The lovely Ariel sign in Kennington Lane is one of London's best-known, although the company it advertises and the 'Writers' shop it belonged to are now gone. Ariel were bicycle and, later, motorcycle manufacturers and, as the sign says, 'Leaders of Design'. In fact, the company had two beginnings: first, a partnership between James Starley and William Hillman, it introduced bicycle features such as spoked wheels. It was then amalgamated into Rudge-Whitworth and the name disappeared - only to be resurrected by Dunlop. In the 1890s, they had a near-monopoly on inflatable tyres, and their entry into cycle manufacturing as well caused great concern among competitors who were using Dunlop's products on their wheels and didn't want to advertise a rival. Dunlop therefore renamed its cycle-making section Ariel.
When Ariel was in turn taken over by Cycle Components Manufacturing, it quickly turned to making motorised vehicles. The first such tricycle came in 1898; a motorcycle followed in 1901. The company continued to manufacture motorbikes until its closure in the 1960s.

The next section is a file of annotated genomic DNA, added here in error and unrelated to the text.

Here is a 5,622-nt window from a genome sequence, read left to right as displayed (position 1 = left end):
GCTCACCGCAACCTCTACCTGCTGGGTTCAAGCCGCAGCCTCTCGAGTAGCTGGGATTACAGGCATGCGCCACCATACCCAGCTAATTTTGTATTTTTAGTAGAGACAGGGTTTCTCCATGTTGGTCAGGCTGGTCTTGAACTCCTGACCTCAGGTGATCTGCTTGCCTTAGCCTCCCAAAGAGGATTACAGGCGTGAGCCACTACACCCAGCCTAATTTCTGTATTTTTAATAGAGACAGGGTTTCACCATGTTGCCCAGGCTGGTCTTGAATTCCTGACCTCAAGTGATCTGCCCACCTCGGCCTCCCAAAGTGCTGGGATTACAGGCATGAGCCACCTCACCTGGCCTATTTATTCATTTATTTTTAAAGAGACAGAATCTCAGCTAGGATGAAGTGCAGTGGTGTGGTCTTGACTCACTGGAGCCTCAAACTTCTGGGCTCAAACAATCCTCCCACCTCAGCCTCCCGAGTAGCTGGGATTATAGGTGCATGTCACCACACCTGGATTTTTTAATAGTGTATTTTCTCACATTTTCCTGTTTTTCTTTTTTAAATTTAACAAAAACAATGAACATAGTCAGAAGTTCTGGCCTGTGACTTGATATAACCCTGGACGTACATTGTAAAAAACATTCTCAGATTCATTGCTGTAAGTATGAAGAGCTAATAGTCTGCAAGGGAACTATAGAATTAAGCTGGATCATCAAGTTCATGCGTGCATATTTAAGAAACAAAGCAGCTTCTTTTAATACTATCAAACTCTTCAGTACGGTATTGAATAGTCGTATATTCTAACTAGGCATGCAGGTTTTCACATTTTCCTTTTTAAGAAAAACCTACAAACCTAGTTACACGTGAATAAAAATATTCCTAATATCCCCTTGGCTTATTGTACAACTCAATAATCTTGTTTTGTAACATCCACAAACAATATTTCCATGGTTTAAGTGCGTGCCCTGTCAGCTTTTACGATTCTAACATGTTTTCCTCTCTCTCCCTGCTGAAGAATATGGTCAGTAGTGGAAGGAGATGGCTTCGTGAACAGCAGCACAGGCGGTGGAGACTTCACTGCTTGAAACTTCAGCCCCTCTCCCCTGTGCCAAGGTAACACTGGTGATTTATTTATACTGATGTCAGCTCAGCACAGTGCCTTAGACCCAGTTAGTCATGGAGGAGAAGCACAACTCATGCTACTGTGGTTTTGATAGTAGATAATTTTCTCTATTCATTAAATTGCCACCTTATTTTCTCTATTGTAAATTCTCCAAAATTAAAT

Sebastien of Painted Signs and Mosaics makes a convincing case for the sign having been painted in the 1950s, and Ghostsigns traces the slogan back to 1951. The equine logo was designed in the 1930s, and there is a rider on the horse's back although it has now virtually faded away.
There are other treats to be seen in this spot. Visible in the photograph is the sign's neighbour, the Durning Library, with its fine Victorian building. It is named for Jemima Durning, a philanthropist who endowed the library, and shared Tate Britain's architect Sidney R J Smith.
Just across the road is a Victorian public toilet - now closed, but being transformed by Friends of Kennington Cross into an arts venue. Although the facilities are underground, there is a very fine cast-iron ventilation pipe at street level. Among the features of note are the proud crown at its summit and the manufacturers' mark near the base. While Glasgow foundries dominated this market, our ventilation pipe bears the name of B Finch & Co of Lambeth, sanitary engineers.